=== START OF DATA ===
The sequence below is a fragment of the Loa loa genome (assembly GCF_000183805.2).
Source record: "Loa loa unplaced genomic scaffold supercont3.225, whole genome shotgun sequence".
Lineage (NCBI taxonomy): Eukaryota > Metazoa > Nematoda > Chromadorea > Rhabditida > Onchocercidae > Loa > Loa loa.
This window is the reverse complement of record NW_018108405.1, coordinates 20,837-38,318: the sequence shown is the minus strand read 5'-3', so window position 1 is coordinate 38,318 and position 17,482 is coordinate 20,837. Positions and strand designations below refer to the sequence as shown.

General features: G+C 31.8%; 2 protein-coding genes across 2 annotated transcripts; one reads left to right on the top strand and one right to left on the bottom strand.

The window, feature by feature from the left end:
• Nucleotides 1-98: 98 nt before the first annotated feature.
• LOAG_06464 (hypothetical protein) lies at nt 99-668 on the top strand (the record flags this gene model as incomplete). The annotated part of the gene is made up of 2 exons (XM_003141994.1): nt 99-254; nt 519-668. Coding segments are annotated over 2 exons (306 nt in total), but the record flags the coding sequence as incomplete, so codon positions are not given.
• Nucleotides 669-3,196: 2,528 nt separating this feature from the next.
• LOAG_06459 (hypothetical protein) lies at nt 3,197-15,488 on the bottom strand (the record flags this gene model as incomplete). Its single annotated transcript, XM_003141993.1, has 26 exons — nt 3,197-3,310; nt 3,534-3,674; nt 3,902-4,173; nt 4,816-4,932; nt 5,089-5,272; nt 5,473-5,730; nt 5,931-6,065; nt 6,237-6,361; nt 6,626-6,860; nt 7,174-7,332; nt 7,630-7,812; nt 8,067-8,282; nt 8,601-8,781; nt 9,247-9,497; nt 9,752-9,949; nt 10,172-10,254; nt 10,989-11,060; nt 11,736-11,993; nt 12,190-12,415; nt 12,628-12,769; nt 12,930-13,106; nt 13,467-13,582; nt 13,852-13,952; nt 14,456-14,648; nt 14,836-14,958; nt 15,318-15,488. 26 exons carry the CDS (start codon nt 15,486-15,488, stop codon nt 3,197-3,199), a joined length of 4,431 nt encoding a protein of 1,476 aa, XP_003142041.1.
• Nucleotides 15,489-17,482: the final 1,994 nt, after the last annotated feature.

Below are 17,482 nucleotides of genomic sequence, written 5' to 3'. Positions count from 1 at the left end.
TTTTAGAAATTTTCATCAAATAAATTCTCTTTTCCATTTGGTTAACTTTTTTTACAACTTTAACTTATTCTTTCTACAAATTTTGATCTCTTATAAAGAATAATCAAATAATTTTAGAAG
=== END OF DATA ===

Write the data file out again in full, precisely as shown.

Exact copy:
The sequence below is a fragment of the Loa loa genome (assembly GCF_000183805.2).
Source record: "Loa loa unplaced genomic scaffold supercont3.225, whole genome shotgun sequence".
Lineage (NCBI taxonomy): Eukaryota > Metazoa > Nematoda > Chromadorea > Rhabditida > Onchocercidae > Loa > Loa loa.
This window is the reverse complement of record NW_018108405.1, coordinates 20,837-38,318: the sequence shown is the minus strand read 5'-3', so window position 1 is coordinate 38,318 and position 17,482 is coordinate 20,837. Positions and strand designations below refer to the sequence as shown.

General features: G+C 31.8%; 2 protein-coding genes across 2 annotated transcripts; one reads left to right on the top strand and one right to left on the bottom strand.

The window, feature by feature from the left end:
• Nucleotides 1-98: 98 nt before the first annotated feature.
• LOAG_06464 (hypothetical protein) lies at nt 99-668 on the top strand (the record flags this gene model as incomplete). The annotated part of the gene is made up of 2 exons (XM_003141994.1): nt 99-254; nt 519-668. Coding segments are annotated over 2 exons (306 nt in total), but the record flags the coding sequence as incomplete, so codon positions are not given.
• Nucleotides 669-3,196: 2,528 nt separating this feature from the next.
• LOAG_06459 (hypothetical protein) lies at nt 3,197-15,488 on the bottom strand (the record flags this gene model as incomplete). Its single annotated transcript, XM_003141993.1, has 26 exons — nt 3,197-3,310; nt 3,534-3,674; nt 3,902-4,173; nt 4,816-4,932; nt 5,089-5,272; nt 5,473-5,730; nt 5,931-6,065; nt 6,237-6,361; nt 6,626-6,860; nt 7,174-7,332; nt 7,630-7,812; nt 8,067-8,282; nt 8,601-8,781; nt 9,247-9,497; nt 9,752-9,949; nt 10,172-10,254; nt 10,989-11,060; nt 11,736-11,993; nt 12,190-12,415; nt 12,628-12,769; nt 12,930-13,106; nt 13,467-13,582; nt 13,852-13,952; nt 14,456-14,648; nt 14,836-14,958; nt 15,318-15,488. 26 exons carry the CDS (start codon nt 15,486-15,488, stop codon nt 3,197-3,199), a joined length of 4,431 nt encoding a protein of 1,476 aa, XP_003142041.1.
• Nucleotides 15,489-17,482: the final 1,994 nt, after the last annotated feature.

Below are 17,482 nucleotides of genomic sequence, written 5' to 3'. Positions count from 1 at the left end.
TTTTAGAAATTTTCATCAAATAAATTCTCTTTTCCATTTGGTTAACTTTTTTTACAACTTTAACTTATTCTTTCTACAAATTTTGATCTCTTATAAAGAATAATCAAATAATTTTAGAAG